by amy – June 28, 2021 in Music
What a joy to hear this seventh offering from Mariusz Duda’s solo project. Through Shaded Woods is a beautiful, dynamic little album. With just six songs simply titled, it’s like a small, neatly wrapped package inviting one to open it. What’s particularly impressive is that this is the first album on which Mariusz plays all the instruments. He’s taken a fresh concept and approach and used many folk instruments. The organic sounds bring the music back to earth for me in a way that recent albums have not. Combined with his beautiful voice and ear for melody, this album is possibly the finest that Lunatic Soul has released, in my opinion.
The discography of Lunatic Soul has undergone much evolution since the debut album Lunatic Soul, yet I have always preferred that one to the rest. After listening to it again for comparison with this new one, it remains a solid, timeless concept album. Nevertheless, I find myself embracing the fresh qualities and upbeat, spiritual zing of Through Shaded Woods. Time will tell whether it’s simply the sheen of novelty that makes it so compelling. It’s been six months and I still love to throw it on. It’s impossible to compare it to the debut album as they were made with such different intentions.
Through Shaded Woods is inspired by Slavic folklore. It has an uplifting, inspired energy that is driven by the prominent rhythms that act like a call to a tribal dance. Percussion is a cornerstone of the album as much as the guitar. Navvie, the first track and also a single accompanied by a fantastic video, is like the soundtrack for a woodland conjuring. In the video, robed women dance in a beautiful forest in trance-like communion with we know not what – perhaps ancestral spirits from another realm. The track Summoning Dance near the end of the album feels like a sister song to Navvie with its spirited percussion and folk dance vibe.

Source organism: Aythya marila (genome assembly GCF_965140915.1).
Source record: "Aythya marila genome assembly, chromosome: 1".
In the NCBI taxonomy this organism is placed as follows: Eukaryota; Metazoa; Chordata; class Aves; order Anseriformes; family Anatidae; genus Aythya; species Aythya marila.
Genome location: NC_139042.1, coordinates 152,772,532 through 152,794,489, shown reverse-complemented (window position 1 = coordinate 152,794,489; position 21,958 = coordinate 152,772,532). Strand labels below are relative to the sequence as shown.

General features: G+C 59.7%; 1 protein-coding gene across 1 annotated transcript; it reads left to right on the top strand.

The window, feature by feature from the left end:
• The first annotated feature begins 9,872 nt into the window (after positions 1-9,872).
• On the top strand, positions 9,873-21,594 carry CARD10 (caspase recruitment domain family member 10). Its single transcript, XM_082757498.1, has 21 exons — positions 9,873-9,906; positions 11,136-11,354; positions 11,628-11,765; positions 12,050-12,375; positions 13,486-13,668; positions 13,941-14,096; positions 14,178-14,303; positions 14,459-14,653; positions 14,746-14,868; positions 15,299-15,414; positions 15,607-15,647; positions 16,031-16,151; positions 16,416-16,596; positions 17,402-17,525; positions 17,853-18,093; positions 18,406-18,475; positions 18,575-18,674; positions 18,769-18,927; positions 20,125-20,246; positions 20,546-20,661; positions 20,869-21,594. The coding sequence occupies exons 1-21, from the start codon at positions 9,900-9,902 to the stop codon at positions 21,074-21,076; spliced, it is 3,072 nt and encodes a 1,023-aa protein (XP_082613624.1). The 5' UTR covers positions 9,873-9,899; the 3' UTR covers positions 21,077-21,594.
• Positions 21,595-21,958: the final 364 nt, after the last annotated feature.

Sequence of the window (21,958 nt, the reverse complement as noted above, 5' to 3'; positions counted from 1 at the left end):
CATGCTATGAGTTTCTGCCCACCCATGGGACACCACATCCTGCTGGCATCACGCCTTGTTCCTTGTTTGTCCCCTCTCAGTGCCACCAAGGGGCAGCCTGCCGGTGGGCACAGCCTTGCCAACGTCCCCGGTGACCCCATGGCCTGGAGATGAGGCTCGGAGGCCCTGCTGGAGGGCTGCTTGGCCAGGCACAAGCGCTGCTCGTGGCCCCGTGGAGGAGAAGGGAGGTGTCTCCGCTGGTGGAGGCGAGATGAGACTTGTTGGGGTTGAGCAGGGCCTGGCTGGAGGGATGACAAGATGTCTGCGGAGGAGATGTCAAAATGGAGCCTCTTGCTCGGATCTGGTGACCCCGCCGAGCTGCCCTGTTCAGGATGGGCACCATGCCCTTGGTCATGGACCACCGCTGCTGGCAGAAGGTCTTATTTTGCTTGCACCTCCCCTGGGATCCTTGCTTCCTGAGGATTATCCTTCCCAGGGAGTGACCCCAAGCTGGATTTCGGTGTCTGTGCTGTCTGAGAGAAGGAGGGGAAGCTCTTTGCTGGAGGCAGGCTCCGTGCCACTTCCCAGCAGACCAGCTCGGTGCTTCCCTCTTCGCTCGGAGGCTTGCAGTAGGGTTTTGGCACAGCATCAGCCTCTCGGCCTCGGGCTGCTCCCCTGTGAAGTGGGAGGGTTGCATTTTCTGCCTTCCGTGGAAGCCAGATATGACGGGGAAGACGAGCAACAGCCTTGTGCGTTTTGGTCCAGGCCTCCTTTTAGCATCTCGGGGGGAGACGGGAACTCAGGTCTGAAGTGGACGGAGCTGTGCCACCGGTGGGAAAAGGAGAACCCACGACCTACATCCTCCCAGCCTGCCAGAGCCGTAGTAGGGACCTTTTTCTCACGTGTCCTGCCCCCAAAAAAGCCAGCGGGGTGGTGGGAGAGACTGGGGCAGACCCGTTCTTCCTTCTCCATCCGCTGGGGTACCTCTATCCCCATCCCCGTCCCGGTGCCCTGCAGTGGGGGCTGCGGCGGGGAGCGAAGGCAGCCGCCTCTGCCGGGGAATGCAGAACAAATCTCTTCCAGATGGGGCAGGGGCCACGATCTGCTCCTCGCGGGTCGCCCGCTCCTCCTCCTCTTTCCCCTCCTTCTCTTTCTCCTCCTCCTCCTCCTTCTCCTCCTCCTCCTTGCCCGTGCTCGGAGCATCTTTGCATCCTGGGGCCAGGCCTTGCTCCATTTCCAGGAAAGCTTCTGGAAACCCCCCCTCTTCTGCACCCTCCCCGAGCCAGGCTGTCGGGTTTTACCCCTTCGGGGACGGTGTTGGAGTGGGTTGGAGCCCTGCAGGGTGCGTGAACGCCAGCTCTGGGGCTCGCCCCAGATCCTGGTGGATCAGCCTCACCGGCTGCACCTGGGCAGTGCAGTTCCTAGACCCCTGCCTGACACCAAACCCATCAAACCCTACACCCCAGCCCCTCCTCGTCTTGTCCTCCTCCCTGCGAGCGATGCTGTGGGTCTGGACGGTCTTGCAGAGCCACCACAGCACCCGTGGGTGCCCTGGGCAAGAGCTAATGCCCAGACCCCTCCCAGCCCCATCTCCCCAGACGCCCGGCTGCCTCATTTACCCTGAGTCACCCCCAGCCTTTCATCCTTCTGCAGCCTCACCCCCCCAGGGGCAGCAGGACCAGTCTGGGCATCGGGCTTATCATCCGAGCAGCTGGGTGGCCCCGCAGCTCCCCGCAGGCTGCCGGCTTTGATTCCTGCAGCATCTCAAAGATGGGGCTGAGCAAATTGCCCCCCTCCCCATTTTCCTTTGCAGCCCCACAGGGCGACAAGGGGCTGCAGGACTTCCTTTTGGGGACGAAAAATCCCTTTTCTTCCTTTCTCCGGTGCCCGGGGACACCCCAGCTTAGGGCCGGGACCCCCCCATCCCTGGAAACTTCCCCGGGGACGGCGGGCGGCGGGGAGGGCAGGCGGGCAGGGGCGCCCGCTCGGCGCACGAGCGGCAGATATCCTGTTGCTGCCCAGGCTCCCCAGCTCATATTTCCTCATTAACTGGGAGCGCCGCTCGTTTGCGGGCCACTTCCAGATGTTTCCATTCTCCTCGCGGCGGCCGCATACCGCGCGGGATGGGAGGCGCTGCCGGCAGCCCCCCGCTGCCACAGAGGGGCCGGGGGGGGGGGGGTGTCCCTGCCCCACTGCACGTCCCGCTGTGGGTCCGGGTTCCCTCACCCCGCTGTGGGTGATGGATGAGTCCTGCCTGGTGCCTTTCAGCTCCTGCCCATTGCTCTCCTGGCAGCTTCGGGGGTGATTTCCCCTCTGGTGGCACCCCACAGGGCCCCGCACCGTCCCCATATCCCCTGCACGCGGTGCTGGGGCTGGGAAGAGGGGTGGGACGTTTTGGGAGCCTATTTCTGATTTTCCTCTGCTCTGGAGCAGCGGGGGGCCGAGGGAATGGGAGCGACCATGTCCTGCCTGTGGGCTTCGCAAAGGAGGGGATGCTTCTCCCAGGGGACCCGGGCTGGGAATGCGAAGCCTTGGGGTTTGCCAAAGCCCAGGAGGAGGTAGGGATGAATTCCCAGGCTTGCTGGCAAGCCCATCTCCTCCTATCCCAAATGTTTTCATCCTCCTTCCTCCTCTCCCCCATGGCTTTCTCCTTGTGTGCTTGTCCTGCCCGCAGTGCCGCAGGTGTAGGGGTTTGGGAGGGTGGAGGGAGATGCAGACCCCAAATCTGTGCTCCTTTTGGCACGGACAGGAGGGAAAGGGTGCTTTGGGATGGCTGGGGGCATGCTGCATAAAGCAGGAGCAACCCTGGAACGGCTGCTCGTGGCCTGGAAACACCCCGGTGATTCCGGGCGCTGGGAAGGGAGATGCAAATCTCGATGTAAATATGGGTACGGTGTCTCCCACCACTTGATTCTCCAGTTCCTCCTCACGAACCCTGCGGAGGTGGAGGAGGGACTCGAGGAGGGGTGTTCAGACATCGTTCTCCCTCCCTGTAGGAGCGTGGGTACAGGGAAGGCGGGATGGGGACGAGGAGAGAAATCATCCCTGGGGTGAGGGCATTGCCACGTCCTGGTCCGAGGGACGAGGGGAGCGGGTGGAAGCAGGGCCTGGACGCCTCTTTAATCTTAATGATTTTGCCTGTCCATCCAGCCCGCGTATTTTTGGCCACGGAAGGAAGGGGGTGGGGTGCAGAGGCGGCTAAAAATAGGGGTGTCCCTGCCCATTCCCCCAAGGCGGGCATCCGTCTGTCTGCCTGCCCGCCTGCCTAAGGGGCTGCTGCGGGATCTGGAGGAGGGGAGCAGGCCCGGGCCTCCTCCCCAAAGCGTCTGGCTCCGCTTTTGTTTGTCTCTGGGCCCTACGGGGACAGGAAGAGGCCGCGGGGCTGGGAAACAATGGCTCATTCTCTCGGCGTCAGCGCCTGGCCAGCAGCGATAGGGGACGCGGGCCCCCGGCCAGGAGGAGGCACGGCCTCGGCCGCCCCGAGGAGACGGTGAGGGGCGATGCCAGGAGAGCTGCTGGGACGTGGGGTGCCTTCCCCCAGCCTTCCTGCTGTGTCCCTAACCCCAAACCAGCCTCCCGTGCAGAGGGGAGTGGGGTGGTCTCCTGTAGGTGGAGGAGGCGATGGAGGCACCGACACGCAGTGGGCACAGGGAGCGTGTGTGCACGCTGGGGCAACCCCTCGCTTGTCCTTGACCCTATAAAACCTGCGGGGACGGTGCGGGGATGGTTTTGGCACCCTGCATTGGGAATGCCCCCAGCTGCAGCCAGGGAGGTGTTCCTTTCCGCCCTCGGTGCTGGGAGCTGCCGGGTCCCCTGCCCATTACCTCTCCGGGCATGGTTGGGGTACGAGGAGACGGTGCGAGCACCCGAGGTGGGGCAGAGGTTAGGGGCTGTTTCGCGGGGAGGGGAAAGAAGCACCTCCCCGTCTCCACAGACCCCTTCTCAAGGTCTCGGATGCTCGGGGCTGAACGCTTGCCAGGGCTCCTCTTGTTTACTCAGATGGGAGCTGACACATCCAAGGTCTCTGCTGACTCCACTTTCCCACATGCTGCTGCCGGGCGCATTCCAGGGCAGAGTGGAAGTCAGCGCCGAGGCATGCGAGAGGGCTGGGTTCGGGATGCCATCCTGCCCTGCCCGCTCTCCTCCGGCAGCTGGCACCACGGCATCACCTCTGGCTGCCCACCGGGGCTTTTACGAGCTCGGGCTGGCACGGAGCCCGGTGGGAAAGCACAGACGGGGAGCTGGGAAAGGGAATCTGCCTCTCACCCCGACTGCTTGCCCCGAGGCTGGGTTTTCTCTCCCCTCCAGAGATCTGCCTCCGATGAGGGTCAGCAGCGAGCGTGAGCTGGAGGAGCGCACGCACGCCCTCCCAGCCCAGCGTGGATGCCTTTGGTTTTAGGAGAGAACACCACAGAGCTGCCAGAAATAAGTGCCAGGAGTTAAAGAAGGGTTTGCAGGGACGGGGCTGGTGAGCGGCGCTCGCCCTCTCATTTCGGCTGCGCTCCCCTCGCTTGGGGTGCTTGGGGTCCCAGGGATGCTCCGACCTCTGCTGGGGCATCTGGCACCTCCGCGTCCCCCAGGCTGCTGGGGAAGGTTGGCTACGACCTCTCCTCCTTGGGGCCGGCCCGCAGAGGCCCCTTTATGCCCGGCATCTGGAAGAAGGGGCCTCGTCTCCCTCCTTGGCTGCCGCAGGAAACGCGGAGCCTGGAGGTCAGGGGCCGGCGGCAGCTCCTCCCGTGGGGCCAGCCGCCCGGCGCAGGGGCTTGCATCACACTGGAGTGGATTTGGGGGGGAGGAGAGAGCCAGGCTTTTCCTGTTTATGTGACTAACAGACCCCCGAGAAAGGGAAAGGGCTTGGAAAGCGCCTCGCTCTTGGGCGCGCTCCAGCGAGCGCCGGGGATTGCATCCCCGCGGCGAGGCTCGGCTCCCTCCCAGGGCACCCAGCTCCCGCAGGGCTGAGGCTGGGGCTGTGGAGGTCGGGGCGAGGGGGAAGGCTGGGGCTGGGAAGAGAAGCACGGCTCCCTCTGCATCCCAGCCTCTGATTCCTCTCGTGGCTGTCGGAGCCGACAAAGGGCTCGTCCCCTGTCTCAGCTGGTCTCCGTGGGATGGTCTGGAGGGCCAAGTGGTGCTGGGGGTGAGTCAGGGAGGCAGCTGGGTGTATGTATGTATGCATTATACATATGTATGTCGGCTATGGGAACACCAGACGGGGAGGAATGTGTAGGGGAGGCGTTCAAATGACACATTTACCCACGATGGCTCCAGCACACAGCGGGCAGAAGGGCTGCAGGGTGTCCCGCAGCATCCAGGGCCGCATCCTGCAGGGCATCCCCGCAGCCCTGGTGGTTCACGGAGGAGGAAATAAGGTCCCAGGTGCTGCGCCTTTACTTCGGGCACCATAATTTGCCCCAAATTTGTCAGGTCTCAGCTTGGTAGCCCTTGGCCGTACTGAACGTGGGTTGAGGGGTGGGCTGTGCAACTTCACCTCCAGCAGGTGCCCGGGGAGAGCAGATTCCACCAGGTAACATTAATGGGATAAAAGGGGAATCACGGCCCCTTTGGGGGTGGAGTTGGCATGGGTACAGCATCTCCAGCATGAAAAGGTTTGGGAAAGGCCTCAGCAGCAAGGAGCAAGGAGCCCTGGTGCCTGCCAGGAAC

Duda describes the theme of this album as being about fueling “our worst traumas and nightmares,” an idea represented by “shaded woods.” He says the album is a journey through dark Scandinavian and Slavic folk. This description confused me at first because I wouldn’t have called TSW dark, and I feel like the first two LS albums were considerably darker. But I think I got a glimpse of his definition of “dark” when I thought of Scandinavian folk band Hedningaarna, which certainly has a dark vibe, though it’s not the same flavor of dark that we’re used to associating with Western style genres. Slavic folk remains a world to explore. Duda cites Heilung and Wardruna as inspiration, as well as Dead Can Dance. Parallels can certainly be drawn to all these influences, and yet this remains very much a Duda album. The songwriting and melodies are imbued with his signature style and craft. The songs are well-written and pleasantly varied, all bearing good progressions, good production, nuanced layers and meditated transitions. There is an ebb and flow from dark to light and back again. The album is well-worked and the result is an easy flow of compositions.
Duda has long embraced social media to communicate with his fans. The Lunatic Soul website has been updated to reflect its latest evolution with this album, and it feels complete and not just done as an afterthought or something rushed. There is even a hand-drawn schematic showing how each album figures into the overarching project that is Lunatic Soul. Though I’ve never been but an occasional listener of Riverside, Mariusz long-running main project, I appreciate that the band has always had a positive, grateful, down-to-earth relationship with their fans. Despite the more introspective and personal nature of Lunatic Soul for Duda, he seems to maintain the same frank openness with fans on Lunatic Soul’s social feeds. He seems like someone who is constantly producing, who finds salvation, pride and joy in the creative process. He embraces social media as a way to share and celebrate his creative journey. Marketing for Lunatic Soul has always been of high quality and it only continues to refine itself as the project evolves. I’m excited to see what comes in the next chapter.